A violent weekend for Chattanooga leaves empty shelves at blood assurance.

“In particular a shortage of O-, O+, and B- blood cells,” said Dr. Liz Culler. “We have less than a one day supply. There's still no reason to panic.”

Dr. Liz Culler says they typically keep a three to five day supply of blood.

The full-service regional blood center supplies over 70 health care facilities within a 2 1/2 hour radius of Chattanooga.

Culler's goal is to see at least 500 people donate every day.

However, she recognizes 15 percent of those people will be turned away because of conditions like a low red blood cell count.

“We prick your finger to make sure that it's safe for you to donate,” said Culler. “Another common reason may be high blood pressure or high pulse. A lot of people drink those energy drinks these days.”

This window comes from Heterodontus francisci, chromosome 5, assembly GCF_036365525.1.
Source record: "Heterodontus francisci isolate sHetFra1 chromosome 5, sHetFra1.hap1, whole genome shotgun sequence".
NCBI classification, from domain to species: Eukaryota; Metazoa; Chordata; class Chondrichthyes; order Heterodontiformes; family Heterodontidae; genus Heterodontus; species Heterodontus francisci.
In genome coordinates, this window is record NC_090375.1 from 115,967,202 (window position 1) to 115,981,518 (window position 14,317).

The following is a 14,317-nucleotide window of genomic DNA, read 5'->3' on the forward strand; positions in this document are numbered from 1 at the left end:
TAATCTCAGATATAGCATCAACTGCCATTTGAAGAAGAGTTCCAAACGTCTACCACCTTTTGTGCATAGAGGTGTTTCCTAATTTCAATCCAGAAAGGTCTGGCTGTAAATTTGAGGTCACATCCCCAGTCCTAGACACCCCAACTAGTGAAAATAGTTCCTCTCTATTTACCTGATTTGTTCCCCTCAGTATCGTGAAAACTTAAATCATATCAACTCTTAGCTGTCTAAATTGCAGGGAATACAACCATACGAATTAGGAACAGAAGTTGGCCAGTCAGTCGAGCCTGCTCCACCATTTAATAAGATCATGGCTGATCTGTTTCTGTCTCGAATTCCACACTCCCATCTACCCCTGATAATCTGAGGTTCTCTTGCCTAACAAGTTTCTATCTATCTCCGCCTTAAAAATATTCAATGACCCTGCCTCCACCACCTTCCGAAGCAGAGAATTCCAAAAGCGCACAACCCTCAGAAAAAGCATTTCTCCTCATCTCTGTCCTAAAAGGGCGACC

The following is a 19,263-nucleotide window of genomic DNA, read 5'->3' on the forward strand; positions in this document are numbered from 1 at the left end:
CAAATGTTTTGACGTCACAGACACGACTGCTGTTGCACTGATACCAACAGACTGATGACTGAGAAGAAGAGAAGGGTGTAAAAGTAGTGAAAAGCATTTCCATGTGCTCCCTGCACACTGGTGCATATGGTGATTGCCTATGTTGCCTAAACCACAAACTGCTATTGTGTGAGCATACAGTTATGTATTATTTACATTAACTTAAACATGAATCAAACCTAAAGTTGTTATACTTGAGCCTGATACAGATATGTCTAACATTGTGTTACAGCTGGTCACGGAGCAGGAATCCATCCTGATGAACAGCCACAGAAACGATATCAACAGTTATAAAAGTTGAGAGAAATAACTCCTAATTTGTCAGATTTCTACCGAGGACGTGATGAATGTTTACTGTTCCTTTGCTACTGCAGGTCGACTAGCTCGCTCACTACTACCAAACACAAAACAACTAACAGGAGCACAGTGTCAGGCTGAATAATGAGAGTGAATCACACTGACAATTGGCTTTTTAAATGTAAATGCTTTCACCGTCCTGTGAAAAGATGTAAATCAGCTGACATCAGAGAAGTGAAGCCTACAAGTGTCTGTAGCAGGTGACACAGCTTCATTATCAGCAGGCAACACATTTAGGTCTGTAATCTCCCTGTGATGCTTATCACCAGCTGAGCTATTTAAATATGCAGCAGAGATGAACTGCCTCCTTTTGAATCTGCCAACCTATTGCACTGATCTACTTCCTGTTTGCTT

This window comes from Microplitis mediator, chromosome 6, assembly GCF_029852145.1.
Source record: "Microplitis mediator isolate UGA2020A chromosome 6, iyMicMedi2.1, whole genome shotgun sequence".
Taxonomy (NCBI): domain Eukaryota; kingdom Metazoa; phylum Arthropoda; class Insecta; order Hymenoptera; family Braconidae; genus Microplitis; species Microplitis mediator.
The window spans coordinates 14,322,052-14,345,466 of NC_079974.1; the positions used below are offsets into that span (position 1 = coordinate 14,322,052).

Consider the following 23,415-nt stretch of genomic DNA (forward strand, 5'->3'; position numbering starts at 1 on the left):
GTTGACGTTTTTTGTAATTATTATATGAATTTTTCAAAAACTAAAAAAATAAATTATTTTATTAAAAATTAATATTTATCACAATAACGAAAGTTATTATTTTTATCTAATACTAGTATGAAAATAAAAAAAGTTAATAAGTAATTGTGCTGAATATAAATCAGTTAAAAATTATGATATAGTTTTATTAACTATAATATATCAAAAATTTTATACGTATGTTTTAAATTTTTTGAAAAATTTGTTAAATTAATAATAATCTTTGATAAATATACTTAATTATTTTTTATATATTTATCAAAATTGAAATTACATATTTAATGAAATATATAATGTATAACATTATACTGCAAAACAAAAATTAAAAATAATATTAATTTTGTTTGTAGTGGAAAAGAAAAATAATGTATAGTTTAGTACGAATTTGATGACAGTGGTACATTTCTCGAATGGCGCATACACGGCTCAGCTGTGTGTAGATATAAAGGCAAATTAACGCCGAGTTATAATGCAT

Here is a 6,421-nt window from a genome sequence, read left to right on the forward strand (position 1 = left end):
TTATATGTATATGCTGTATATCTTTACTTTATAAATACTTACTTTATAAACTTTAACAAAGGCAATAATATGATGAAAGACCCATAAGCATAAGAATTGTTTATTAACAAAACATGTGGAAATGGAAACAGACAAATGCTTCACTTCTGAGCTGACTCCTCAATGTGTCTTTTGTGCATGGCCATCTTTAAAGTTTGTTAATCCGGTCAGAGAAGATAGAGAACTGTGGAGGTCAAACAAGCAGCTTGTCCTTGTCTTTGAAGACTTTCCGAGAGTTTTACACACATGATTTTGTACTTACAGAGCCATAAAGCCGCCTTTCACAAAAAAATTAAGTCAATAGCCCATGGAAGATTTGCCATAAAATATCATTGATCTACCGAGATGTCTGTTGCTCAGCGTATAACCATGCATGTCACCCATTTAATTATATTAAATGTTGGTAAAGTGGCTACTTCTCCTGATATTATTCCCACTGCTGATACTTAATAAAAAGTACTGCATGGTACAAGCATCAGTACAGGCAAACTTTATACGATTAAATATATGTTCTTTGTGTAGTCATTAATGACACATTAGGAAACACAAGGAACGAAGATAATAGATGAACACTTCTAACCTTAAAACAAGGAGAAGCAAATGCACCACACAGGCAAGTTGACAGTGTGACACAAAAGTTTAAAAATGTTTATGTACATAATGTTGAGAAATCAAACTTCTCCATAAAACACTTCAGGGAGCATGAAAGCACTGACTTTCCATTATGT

Culler and her staff are trying to replenish the supply before the Labor Day weekend.

“People are not only not at school or not it works to be able to come and donate, but they're driving a lot more,” said Culler.  “They are getting into a lot more accidents.”

Culler encourages people planning to donate to eat a meal and drink plenty of water before you walk in.

“Come on in, and you can do a questionnaire, and the needle is only in your arm for 10 minutes,” said Culler.  “So you could even do this on your lunch hour.”

To be eligible to donate blood, you must be at least 18 years old, weigh 110 pounds or more, and be in good health.

You can walk-in without an appointment during business hours.

There's also an opportunity to give at a mobile site see locations here.